Garret Hostel Bridge.

In 1455 Henry VI granted to the Mayor and burgesses of Cambridge a garden called Henabbey, which he had acquired seven years previously from the Priory of Anglesey. This was to enable the town to make a common way from Milne Street to the river to replace Salthithe Lane which the town had granted to the king for his college. (fn. 88) Responsibility for the upkeep of this lane, that ran between Garret Hostel and Trinity Hall, was accepted by Trinity Hall in 1544. (fn. 89) Until 1769 the bridge at the end of the lane which is first mentioned as 'Pons Gerardi' by Caius in 1573, (fn. 90) was kept in repair jointly by Trinity Hall and the town. Garret Hostel Bridge was rebuilt in 1591, 1626, and 1646. (fn. 91) The timber bridge built in 1769 was designed by James Essex and known as the Mathematical Bridge. (fn. 92) Half of its cost was paid by Trinity Hall on condition of being freed from all future claims, (fn. 93) so the town bore the sole responsibility for rebuilding it after its collapse in 1812. (fn. 94) The reconstructions of 1814 and 1821 were all in timber, but in 1837 the present iron bridge was erected. (fn. 95)

Victoria Bridge.

Victoria Bridge, by which the road between Jesus Green and Midsummer Common is carried across the Cam to link Chesterton Road and Jesus Lane, was built in 1890 to meet the needs of the rapidly expanding residential areas north and south of the river, and to direct some of the traffic from the old line of the Roman road.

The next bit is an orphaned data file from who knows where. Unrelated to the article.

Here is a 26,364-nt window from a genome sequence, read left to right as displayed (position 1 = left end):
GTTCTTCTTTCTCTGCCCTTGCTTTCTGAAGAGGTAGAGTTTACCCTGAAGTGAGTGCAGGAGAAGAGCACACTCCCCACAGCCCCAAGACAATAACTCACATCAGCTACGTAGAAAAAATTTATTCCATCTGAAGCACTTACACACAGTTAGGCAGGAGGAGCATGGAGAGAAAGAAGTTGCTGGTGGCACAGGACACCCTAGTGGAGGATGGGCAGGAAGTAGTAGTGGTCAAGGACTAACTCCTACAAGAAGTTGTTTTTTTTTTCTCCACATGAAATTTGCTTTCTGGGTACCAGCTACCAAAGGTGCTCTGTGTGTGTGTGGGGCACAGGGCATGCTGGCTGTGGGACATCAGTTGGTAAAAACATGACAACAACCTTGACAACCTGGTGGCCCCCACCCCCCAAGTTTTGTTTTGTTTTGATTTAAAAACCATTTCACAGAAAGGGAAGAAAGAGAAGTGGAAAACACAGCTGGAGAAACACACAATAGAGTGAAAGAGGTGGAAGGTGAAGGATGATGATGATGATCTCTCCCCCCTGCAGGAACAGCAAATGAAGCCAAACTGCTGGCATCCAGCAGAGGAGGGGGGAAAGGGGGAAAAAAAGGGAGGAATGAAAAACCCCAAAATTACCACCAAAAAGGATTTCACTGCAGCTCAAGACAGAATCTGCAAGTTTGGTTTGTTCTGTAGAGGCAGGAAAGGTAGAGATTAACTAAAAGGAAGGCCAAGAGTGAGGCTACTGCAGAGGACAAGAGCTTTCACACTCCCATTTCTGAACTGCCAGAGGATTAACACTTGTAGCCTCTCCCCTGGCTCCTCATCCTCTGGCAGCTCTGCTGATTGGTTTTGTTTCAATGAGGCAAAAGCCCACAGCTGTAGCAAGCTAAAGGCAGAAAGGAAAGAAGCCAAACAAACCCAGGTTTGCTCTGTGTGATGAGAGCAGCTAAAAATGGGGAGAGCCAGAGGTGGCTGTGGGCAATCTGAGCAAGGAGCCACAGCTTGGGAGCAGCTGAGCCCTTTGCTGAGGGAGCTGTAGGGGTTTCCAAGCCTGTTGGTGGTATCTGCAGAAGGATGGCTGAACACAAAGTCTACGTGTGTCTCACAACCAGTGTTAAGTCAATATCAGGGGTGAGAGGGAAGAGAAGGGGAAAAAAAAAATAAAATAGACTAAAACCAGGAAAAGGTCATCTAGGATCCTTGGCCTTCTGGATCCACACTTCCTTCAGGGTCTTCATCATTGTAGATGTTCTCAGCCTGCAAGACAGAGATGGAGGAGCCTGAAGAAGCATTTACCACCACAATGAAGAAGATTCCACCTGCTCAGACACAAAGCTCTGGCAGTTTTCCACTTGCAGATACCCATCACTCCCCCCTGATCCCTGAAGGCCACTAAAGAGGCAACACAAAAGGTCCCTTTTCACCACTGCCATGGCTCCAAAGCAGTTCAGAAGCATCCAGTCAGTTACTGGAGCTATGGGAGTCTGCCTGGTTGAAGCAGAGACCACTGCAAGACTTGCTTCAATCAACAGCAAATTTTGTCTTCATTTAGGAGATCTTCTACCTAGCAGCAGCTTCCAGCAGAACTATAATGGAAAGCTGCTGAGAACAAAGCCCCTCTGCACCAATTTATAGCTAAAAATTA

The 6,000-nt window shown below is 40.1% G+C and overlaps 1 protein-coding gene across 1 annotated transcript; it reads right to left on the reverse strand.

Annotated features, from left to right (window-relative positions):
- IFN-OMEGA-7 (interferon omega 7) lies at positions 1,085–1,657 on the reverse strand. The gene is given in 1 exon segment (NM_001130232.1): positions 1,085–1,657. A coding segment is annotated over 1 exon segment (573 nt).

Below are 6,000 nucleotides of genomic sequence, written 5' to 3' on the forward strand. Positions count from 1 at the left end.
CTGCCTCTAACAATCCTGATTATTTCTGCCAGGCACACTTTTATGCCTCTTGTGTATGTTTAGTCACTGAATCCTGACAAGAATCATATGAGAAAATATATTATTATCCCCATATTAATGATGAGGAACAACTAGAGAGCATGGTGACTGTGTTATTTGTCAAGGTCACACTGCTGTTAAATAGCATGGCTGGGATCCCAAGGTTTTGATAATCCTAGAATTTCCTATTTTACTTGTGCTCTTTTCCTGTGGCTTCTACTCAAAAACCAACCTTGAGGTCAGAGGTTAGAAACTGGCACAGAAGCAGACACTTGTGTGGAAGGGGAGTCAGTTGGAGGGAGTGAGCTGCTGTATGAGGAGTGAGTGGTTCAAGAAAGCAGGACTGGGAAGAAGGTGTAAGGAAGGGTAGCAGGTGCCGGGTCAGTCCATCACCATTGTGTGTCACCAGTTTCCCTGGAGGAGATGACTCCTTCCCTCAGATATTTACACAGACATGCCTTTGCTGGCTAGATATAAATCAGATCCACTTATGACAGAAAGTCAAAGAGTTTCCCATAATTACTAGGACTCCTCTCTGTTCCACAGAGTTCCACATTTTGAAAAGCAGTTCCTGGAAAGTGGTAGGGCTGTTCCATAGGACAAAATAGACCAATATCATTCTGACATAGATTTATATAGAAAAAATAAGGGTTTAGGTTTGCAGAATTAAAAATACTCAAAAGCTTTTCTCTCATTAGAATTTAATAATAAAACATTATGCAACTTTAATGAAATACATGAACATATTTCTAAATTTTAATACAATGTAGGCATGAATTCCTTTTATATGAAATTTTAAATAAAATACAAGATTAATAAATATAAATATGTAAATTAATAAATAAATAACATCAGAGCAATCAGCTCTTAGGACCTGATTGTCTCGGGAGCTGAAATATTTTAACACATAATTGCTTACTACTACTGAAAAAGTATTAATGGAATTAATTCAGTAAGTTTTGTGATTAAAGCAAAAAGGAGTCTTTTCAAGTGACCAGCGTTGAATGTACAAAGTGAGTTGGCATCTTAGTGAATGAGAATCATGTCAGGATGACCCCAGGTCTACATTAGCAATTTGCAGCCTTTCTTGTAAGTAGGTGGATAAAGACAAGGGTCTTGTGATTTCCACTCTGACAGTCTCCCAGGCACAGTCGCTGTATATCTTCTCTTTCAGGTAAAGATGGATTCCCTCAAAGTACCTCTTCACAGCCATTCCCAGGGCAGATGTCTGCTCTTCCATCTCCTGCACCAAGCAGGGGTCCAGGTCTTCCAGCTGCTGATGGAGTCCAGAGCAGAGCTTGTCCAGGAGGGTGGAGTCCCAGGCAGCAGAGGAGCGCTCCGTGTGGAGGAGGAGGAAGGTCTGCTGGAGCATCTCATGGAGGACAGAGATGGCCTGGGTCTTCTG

• 65. See above, p. 2, and n. 8.
  • 66. Rot. Hund. (Rec. Com.), ii. 392.
  • 67. Lib. Mem. de Bernewelle, 238 sqq.; Cooper, Annals, iv. 286 sqq.
  • 68. A. Gray, Dual Origin of Town of Cambridge, 12, 28.
  • 69. Rot. Hund. (Rec. Com.), ii. 407.
  • 70. Ibid. i. 49, 50, 55; Cam, Liberties and Communities, 44.
  • 71. Flower, Medieval Public Works (Selden Soc.), i. 34 sqq., 38.
  • 72. 1362, 1383, 1391, 1394, 1413, 1423, 1478, &c. Cooper, Memorials, iii. 271. For commissions after 1600 see Camb. City Archives, Pontage Bk.
  • 73. Camb. Univ. Libr., MS. Baker, xxv, 110, 112 (1413, 1422).
  • 74. Cooper, Annals, i. 224.
  • 75. Ibid. 243.
  • 76. Clark and Gray, Old Plans of Cambridge, pt. ii, map 1.
  • 77. W. M. Palmer, John Layer, 100.
  • 78. Cooper, Annals, iv. 289, 292; B.M. Add. MS. 5813, ff. 227–8.
  • 79. Cooper, Annals, iv. 464.
  • 80. Ibid. 542. The Corporation contributed £150, the University £600.
  • 81. Clark and Gray, Old Plans of Cambridge, pt. ii, map 1.
  • 82. Gray, Town of Cambridge, 20.
  • 83. Cooper, Annals, i. 143.
  • 84. Ibid. 145, 151, 180.
  • 85. In 1790 the site was granted to P. Beales on a long lease, and his nephew bought the reversion from the town. The house built there, at one time a guest house, was in 1956 occupied by the third women's foundation, New Hall.
  • 86. Cooper, Annals, iv. 368, 505; Memorials, iii. 263.
  • 87. Cooper, Annals, iv. 648.
  • 88. P.N. Cambs. (E.P.N.S.), 45; Willis and Clark, Archit. Hist. i. 212 (Henneabley); Cooper, Memorials, iii. 352–3 (Henably).
  • 89. Willis and Clark, Archit. Hist. i. 213.
  • 90. Ibid. 215.
  • 91. Cooper, Annals, ii. 493; iii. 198, 404.
  • 92. Ibid. iv. 503.
  • 93. Ibid. 360; Willis and Clark, Archit. Hist. i. 214.
  • 94. The Corporation was indicted in 1813 for failure to repair it: Cooper, Annals, iv. 505, 509.
  • 95. Ibid. 608.